The U.S. Oil Fund (NYSEArca:OIL) is the best known, but the PowerShares DB Energy Index (NYSEArca:DBE) provides a way to play the differential between New York and London, between the dollar and euro base for the actual retail sale of oil products. ETFs always carry a tracking discount – which means they will not provide the entire return the underling contracts would, but are still a manageable way for the individual investor to participate in the overall rise in oil prices.
These two are also liquid enough to offset a short-term move of contracts to manipulate prices.
It is in the equity of individual companies, however, that the real moneymaking will take place.
The market is already experiencing a rising push for new production. This has resulted in rapid deployment of drilling rigs and field evaluation teams.
This is the first of three categories I want to emphasize…
The OFS Sector
Before the production hits the market, fields need to be readied, infrastructure laid down, and wells drilled and completed. This is the oil field services (OFS) sector, and it has already exhibited upward movement.
The sector is also experiencing a rapid increase in M&amp;A. That means the big are getting bigger as the market leaders continue to consolidate.
There will remain niche participants that, because of specialized expertise (especially in pressure pumping) or regional positioning, will continue to perform well. Patterson-UTI Energy Inc. (NasdaqGS:PTEN) may be the best drill-only OFS component.
Yet the moves here remain with the dominant companies – Schlumberger Ltd. (NYSE:SLB), Baker Hughes Inc. (NYSE:BHI), and Halliburton Co. (NYSE:HAL).
The level of liability Halliburton will experience because of the Macondo-1 well spill in the Gulf of Mexico, however, is still unknown.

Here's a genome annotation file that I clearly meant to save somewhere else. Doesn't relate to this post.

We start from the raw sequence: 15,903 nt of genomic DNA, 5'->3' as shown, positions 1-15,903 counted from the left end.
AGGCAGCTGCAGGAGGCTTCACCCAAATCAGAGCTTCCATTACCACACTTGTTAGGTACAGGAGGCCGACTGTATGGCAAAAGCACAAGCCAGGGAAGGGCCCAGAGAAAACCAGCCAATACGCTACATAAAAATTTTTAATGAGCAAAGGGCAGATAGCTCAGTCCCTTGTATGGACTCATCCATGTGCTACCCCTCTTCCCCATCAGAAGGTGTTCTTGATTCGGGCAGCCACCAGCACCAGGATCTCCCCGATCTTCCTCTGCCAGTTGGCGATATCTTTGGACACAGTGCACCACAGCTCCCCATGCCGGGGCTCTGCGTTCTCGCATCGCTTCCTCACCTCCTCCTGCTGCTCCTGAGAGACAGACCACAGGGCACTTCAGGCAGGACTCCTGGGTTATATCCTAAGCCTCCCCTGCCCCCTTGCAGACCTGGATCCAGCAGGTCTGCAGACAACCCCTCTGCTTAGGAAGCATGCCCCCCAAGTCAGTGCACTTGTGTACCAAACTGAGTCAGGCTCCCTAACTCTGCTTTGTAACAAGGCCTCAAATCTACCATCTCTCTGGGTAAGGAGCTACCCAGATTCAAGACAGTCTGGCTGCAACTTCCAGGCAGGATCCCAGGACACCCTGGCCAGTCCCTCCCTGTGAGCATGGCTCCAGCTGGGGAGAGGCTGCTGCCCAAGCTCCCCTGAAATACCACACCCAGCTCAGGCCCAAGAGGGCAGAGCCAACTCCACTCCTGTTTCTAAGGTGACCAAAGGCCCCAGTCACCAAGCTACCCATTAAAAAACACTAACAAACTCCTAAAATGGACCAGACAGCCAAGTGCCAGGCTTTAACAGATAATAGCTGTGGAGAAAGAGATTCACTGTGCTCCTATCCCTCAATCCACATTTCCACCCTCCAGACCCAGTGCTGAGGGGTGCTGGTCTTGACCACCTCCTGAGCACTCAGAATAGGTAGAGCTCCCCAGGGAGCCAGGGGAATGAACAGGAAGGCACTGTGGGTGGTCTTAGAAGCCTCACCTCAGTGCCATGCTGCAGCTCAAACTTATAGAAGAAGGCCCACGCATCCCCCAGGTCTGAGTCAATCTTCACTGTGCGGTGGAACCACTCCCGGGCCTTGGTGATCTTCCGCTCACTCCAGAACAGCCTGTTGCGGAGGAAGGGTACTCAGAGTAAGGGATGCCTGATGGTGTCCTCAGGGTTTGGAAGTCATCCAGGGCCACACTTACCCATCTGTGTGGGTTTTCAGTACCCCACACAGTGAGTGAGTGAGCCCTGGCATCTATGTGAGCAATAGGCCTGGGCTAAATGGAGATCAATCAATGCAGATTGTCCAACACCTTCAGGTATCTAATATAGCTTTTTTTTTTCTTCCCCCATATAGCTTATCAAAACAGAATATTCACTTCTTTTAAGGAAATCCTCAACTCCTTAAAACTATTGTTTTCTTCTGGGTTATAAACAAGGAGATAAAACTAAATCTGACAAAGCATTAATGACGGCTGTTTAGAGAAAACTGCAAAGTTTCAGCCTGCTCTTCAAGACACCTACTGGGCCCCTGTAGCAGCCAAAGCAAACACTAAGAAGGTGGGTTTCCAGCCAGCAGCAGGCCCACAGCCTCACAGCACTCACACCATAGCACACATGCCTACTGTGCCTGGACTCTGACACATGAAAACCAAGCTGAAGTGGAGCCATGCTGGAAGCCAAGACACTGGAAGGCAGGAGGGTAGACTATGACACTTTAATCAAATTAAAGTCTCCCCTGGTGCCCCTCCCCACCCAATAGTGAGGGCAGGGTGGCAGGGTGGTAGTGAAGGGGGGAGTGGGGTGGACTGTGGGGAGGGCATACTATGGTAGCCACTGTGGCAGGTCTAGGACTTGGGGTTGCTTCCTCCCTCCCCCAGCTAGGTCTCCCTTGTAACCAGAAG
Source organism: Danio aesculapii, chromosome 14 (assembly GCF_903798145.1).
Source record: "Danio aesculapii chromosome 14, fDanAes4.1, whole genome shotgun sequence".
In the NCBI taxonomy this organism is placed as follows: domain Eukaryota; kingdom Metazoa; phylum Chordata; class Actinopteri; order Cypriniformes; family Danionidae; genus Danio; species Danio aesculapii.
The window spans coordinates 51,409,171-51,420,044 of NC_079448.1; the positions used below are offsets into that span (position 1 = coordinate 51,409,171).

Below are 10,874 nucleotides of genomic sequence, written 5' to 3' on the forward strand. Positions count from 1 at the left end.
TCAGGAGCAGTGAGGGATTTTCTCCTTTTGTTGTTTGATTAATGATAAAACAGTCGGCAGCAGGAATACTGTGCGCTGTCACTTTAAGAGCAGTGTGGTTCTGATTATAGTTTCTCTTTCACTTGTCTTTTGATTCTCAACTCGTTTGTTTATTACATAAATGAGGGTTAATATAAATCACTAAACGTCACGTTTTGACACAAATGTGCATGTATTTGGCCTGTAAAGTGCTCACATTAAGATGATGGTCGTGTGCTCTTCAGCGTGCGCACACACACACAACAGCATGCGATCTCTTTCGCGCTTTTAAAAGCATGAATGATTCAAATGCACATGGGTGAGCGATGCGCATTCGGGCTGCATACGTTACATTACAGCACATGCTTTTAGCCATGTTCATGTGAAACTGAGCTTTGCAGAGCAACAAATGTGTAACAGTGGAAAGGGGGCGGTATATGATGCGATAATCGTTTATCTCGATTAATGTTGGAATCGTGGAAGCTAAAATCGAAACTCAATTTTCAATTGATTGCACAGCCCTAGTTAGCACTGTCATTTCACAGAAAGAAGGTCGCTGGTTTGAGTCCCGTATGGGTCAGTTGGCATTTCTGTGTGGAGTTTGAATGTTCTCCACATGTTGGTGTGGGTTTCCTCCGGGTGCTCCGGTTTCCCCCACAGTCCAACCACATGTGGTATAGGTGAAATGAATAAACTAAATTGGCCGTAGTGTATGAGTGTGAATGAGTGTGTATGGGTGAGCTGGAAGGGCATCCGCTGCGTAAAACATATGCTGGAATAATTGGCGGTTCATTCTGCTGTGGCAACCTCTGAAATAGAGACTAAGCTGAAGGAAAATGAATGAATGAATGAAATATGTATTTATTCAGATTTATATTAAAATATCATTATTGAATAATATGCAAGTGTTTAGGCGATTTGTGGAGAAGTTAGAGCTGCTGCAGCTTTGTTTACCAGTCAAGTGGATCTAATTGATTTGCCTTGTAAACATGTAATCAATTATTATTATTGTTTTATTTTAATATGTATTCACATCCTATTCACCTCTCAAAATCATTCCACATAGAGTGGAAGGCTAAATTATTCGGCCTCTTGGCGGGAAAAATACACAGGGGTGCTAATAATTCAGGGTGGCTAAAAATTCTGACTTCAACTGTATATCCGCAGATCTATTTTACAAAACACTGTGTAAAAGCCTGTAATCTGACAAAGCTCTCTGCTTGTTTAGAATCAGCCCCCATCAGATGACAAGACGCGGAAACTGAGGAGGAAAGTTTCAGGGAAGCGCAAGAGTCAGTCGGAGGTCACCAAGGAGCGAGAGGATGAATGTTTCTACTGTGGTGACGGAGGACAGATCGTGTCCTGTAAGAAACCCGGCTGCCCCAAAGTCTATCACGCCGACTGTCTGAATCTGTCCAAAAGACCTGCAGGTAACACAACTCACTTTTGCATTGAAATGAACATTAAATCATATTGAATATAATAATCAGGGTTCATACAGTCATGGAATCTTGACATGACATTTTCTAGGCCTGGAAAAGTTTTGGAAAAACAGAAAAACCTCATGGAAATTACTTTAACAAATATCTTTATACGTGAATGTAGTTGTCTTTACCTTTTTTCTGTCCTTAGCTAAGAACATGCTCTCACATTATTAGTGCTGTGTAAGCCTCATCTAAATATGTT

On the production level, a rising pricing tide will not lift all boats equally. The main investment returns will not come from the largest companies but from those well-positioned, -structured, and -managed small and medium companies.
The development of the last five years has put a premium on extracting crude from fields of all sizes. However, the market leaders – the likes of Exxon Mobil (NYSE:XOM), Chevron (NYSE:CVX), beleaguered BP (NYSE:BP), and ConocoPhillips (NYSE:COP) – need economy of scale to remain profitable. That means they bypass a number of fields that are simply too small for their operations.
That provides significant opportunity for a full range of U.S. and Canadian “minnows” to outperform the big boys. They’ll do it by efficiently bringing in fields with lower overhead and focused projects.
There are three things required here before making a selection: 1) previous field success and sustainable production levels; 2) access to necessary infrastructure, including pipelines and completion of all necessary field licensing and documentation; and 3) a focused and well-thought-out drilling strategy.
But there’s an easy way to play this entire group – the Wildcatters Exploration &amp; Production Equity Fund (NYSEArca:WCAT), an ETF that highlights these small- and medium-sized producers.
Finally, in what is certainly going to be the most expansive development, 2011 will bring a further move from conventional to unconventional production in both natural gas and oil.
The gas revolution is shale gas, and the companies leading the way in the Marcellus, Fayetteville, Eagle Ford, and dozens of other up-and-coming basins will have a greater impact in the energy mix moving forward.
However, the unconventional in oil plays will also emerge as a major driver.
As supply concerns intensify, oil shale, heavy oil, bitumen, and especially Canadian oil sands will occupy a more important position. These are more expensive to produce, and there are environmental concerns to overcome, but North America will progressively turn to such sources as the traditional conventional crude sources continue to decline. So stay tuned.
Next year will require that the investor view the market in ways distinct from the recent past. The combination of volatility and movements into new sourcing will result in uncertainty. But with a balanced approach of ETFs and individual company shares, we will weather the storm.
Make no mistake: There is a great deal of oil money to be made in 2011.
For 31 years, Dr. Kent Moors has been advising the world’s largest and most active energy producers and buyers – including six of the world’s top 10 oil companies, leading natural gas producers and high-level government officials from the U.S., Canada, Russia, Kazakhstan, the Bahamas, Iraq, and Kurdistan. When Kent’s not busy making the news in the energy sector, he follows the latest developments in his free E-letter, Oil &amp; Energy Investor. He also edits Energy Advantage, a monthly newsletter designed to capture long-term profits in the energy markets. His brand-new service, the Energy Inner Circle, is for investors looking to benefit from unique access to Kent’s powerful network of industry contacts. For more information, call our VIP Services group at 888.570.9830 or 410.454.0498.